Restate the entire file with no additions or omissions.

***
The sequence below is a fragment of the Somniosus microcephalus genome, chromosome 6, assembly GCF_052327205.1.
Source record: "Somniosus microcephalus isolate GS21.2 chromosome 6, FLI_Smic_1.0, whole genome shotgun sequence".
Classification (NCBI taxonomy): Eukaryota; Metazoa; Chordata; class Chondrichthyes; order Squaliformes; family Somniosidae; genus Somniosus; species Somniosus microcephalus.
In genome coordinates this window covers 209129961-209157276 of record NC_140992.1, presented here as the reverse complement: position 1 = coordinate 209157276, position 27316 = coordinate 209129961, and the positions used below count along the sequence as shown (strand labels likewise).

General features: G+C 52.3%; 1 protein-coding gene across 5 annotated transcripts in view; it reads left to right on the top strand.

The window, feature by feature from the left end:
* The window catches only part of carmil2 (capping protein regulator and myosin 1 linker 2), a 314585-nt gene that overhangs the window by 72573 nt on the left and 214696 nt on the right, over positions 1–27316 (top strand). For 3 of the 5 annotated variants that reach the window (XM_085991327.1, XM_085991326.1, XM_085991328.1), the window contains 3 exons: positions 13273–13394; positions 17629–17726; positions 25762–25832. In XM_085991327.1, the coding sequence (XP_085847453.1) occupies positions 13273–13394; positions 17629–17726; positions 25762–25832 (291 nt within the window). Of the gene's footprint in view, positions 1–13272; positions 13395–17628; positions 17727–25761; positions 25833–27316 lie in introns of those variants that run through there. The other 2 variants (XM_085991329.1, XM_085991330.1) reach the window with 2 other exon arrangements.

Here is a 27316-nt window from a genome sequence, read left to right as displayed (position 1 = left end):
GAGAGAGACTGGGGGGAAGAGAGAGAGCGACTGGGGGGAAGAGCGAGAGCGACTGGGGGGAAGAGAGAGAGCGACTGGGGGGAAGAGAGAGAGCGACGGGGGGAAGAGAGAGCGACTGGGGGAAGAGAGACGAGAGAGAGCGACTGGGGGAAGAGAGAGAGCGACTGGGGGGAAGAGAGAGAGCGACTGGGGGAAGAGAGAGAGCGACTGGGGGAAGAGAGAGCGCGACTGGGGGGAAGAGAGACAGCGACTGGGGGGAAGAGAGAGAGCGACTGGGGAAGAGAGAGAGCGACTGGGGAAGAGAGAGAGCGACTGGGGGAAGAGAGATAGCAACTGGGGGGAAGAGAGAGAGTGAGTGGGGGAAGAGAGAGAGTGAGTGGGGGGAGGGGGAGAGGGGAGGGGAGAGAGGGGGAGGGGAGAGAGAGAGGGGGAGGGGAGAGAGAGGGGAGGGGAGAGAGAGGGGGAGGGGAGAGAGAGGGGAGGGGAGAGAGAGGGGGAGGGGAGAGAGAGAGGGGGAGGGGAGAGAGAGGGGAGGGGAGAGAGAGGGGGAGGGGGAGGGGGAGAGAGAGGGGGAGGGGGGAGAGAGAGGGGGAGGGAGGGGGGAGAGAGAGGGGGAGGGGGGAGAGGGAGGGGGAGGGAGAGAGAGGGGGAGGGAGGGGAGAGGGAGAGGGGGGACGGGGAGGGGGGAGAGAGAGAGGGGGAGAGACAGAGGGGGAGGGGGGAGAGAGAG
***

The sequence below is a fragment of the Somniosus microcephalus genome, chromosome 6, assembly GCF_052327205.1.
Source record: "Somniosus microcephalus isolate GS21.2 chromosome 6, FLI_Smic_1.0, whole genome shotgun sequence".
Classification (NCBI taxonomy): Eukaryota; Metazoa; Chordata; class Chondrichthyes; order Squaliformes; family Somniosidae; genus Somniosus; species Somniosus microcephalus.
In genome coordinates this window covers 209129961-209157276 of record NC_140992.1, presented here as the reverse complement: position 1 = coordinate 209157276, position 27316 = coordinate 209129961, and the positions used below count along the sequence as shown (strand labels likewise).

General features: G+C 52.3%; 1 protein-coding gene across 5 annotated transcripts in view; it reads left to right on the top strand.

The window, feature by feature from the left end:
* The window catches only part of carmil2 (capping protein regulator and myosin 1 linker 2), a 314585-nt gene that overhangs the window by 72573 nt on the left and 214696 nt on the right, over positions 1–27316 (top strand). For 3 of the 5 annotated variants that reach the window (XM_085991327.1, XM_085991326.1, XM_085991328.1), the window contains 3 exons: positions 13273–13394; positions 17629–17726; positions 25762–25832. In XM_085991327.1, the coding sequence (XP_085847453.1) occupies positions 13273–13394; positions 17629–17726; positions 25762–25832 (291 nt within the window). Of the gene's footprint in view, positions 1–13272; positions 13395–17628; positions 17727–25761; positions 25833–27316 lie in introns of those variants that run through there. The other 2 variants (XM_085991329.1, XM_085991330.1) reach the window with 2 other exon arrangements.

Here is a 27316-nt window from a genome sequence, read left to right as displayed (position 1 = left end):
GAGAGAGACTGGGGGGAAGAGAGAGAGCGACTGGGGGGAAGAGCGAGAGCGACTGGGGGGAAGAGAGAGAGCGACTGGGGGGAAGAGAGAGAGCGACGGGGGGAAGAGAGAGCGACTGGGGGAAGAGAGACGAGAGAGAGCGACTGGGGGAAGAGAGAGAGCGACTGGGGGGAAGAGAGAGAGCGACTGGGGGAAGAGAGAGAGCGACTGGGGGAAGAGAGAGCGCGACTGGGGGGAAGAGAGACAGCGACTGGGGGGAAGAGAGAGAGCGACTGGGGAAGAGAGAGAGCGACTGGGGAAGAGAGAGAGCGACTGGGGGAAGAGAGATAGCAACTGGGGGGAAGAGAGAGAGTGAGTGGGGGAAGAGAGAGAGTGAGTGGGGGGAGGGGGAGAGGGGAGGGGAGAGAGGGGGAGGGGAGAGAGAGAGGGGGAGGGGAGAGAGAGGGGAGGGGAGAGAGAGGGGGAGGGGAGAGAGAGGGGAGGGGAGAGAGAGGGGGAGGGGAGAGAGAGAGGGGGAGGGGAGAGAGAGGGGAGGGGAGAGAGAGGGGGAGGGGGAGGGGGAGAGAGAGGGGGAGGGGGGAGAGAGAGGGGGAGGGAGGGGGGAGAGAGAGGGGGAGGGGGGAGAGGGAGGGGGAGGGAGAGAGAGGGGGAGGGAGGGGAGAGGGAGAGGGGGGACGGGGAGGGGGGAGAGAGAGAGGGGGAGAGACAGAGGGGGAGGGGGGAGAGAGAG